All good movies require great sets and while the township of Rushworth has an overwhelming choice of possibilities -The Historical Museum being one of them, with the old Rushworth telephone exchange taking a starring role in the unfolding story of Fire in the Belly. It is up to the art department to make sure the detail in each location is convincing. An enormous amount of research and care has gone into dressing each set and the members of the props team have learnt how to make it all seem real as they transform each location from 2016 back to the war era of 1917. Many of the large carpentry props have been made by the participants at the Rushworth Men’s Shed who have enthusiastically contributed their time and effort to the task. After being on set for hours at a time, with the cast in the costume of the day, it is quite a shock when you suddenly find yourself back in the twenty-first Century!

The Crew

Director -Cecelia Hedditch

Writing Workshop Facilitator – Kate Kennedy

Script Development – Steve Boltz in collaboration with community members

1st Assistant Director – Jessica Kneipp

2nd Assistant Director – Autumn Loveday

3rd Assistant Director – Stacey Quine

Cinematographer – Raffaele Giordanao

Lighting – Lewis Eyers-Stott

Sound – Millie Levaskis & Nicholas Runciman-Forster (mentoree)

Producers – Mimi Leung, Angie Russi, John Minehan, Will Kendrew

Editors – Cecelia Hedditch & Zac Millner-Cretney

Photography Stills – Linda Marikar, Billie Lees

Additional Crew -Community Members

Dramaturge – Sue Meeking

Art Dept/Props – Shane Trevena, Angie Russi, Heather Wellington, Rushworth Men’s Shed

Make up – Vicki McKenzie

Hair Stylist – Sheryl DeLucca

Costume – Robyn Thompson, Jennifer Fantig

Runners – Eva James, Beka McPerson, Craig Seemer, Judy Forster, Sarah Lang-Richards.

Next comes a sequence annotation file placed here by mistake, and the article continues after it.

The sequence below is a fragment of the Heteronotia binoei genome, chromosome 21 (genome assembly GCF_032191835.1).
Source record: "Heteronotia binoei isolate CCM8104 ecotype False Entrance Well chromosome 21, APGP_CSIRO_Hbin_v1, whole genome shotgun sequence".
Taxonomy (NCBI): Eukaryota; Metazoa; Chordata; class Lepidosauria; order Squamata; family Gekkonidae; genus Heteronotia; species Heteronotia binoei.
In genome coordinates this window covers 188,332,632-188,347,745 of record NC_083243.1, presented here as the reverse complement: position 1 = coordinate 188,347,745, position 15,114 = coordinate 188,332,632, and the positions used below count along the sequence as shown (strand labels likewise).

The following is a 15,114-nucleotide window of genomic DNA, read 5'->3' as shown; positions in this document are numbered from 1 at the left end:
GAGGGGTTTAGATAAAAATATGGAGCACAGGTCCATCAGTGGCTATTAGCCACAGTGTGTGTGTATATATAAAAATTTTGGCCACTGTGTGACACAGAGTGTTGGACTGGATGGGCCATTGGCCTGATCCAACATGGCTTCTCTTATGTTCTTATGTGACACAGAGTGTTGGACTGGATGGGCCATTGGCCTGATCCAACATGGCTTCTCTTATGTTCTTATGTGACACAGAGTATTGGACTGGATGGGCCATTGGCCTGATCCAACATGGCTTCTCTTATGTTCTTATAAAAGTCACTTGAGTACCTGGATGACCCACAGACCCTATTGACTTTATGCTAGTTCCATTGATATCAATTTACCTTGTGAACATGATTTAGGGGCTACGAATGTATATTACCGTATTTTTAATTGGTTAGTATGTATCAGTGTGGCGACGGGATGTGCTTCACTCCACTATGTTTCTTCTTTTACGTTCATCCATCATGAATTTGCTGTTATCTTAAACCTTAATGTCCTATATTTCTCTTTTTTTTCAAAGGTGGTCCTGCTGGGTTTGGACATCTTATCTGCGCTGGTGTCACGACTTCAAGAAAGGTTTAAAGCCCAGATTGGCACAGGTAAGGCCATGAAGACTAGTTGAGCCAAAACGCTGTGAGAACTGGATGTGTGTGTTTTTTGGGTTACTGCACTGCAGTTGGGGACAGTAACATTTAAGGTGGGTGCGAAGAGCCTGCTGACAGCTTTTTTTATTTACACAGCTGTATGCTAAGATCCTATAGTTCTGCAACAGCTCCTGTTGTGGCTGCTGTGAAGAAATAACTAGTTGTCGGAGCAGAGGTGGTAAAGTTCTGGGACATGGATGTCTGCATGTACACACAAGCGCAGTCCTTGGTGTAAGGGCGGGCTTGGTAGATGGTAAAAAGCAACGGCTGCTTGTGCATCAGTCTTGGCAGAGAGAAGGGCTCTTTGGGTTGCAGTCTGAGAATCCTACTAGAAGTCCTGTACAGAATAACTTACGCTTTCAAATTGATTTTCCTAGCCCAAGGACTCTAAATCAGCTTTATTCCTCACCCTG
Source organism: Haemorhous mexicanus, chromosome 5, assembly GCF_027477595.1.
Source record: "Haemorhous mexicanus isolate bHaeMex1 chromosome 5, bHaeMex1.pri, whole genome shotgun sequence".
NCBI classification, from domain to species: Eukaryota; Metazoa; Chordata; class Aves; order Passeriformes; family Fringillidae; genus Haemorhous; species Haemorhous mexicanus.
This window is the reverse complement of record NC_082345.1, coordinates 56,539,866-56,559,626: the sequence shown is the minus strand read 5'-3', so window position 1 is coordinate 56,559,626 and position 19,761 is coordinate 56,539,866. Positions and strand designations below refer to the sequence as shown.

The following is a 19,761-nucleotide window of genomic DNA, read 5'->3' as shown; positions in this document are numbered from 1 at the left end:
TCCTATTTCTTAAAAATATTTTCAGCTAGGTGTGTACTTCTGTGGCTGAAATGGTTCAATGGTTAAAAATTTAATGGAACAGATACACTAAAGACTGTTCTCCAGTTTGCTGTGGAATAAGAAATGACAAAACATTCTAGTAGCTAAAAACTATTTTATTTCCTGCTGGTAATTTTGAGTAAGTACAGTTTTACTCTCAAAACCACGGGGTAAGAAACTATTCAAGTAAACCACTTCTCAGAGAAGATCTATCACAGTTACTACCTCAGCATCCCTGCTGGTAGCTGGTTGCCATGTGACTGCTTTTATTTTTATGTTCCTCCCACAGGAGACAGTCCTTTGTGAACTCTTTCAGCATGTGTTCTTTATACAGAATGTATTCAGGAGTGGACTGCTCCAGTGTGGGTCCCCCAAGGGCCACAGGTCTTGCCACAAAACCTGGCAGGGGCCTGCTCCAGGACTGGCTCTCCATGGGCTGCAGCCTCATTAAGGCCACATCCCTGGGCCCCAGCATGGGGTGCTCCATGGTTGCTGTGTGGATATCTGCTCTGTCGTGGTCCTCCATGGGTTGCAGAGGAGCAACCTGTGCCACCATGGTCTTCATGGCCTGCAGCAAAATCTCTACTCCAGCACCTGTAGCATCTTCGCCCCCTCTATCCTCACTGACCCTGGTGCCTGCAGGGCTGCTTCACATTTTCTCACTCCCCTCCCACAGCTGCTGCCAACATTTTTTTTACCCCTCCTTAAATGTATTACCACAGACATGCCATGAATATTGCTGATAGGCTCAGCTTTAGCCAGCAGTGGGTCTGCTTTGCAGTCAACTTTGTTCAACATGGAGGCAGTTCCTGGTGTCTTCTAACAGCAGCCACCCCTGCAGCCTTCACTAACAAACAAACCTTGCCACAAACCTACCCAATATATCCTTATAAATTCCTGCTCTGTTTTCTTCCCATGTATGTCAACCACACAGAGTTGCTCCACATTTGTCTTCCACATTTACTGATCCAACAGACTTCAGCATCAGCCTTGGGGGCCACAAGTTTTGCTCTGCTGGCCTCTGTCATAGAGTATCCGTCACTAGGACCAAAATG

Catering – Betal Tuner

Unit – Margaret Lock

The Cast

Britney Evans, John Minehan, Craig Seamer, Beka Macpherson, Dale Potter, Lynda Clarke, Les Pelle, Connor Deakin, Jay Bryce, Tina Campbell, Andrew Ferguson, Annette Morris, Eva James, Andrew Skinner, Sue Meeking, Dave Derby, Ashley Raven, Greg Robson, Nick Buzza, Brendan Hawking, Bret Peterson, Eva Tam, Shane Trevena, Grady Dickason, Tom McCormick, Damian Batten, Anne Bromley, Blair Docking, Dean Gardiner, Iris Ambrose, Darcy Rathbone, Georgina Jaudzemis, Margaret Lock, Bruce Feldman, Maurice Dent, John Kean, Morris Clark

Risks and challenges

We are committed to finishing this film and with your help and pledge of funds we are assured of achieving our goal of producing a quality product that honours the community with whom we are working.

We are at this point because we underestimated the cost of producing the quality finished product that we are aiming for. We also underestimated the community enthusiasm for the film and grew the script to include enthusiastic community members – the cast grew from 10 to 34!

If it wasn’t for the sheer amount of volunteer hours and in kind commitment of all involved the project would never have progressed to the point we are at now and there is a commitment to raise the funds to get the project finished and ‘In the can’! We have learnt that good projects and good art take time, commitment, money and a great deal of generosity of spirit and we have bags of everything except money! We have learnt that there is a huge appetite for film – the need for skills development in the artform and the lack of availability to learn those skills in a rural environment. We have seen the good will and sheer determination of a community of committed people create positive community outcomes. We will continue on and complete this task!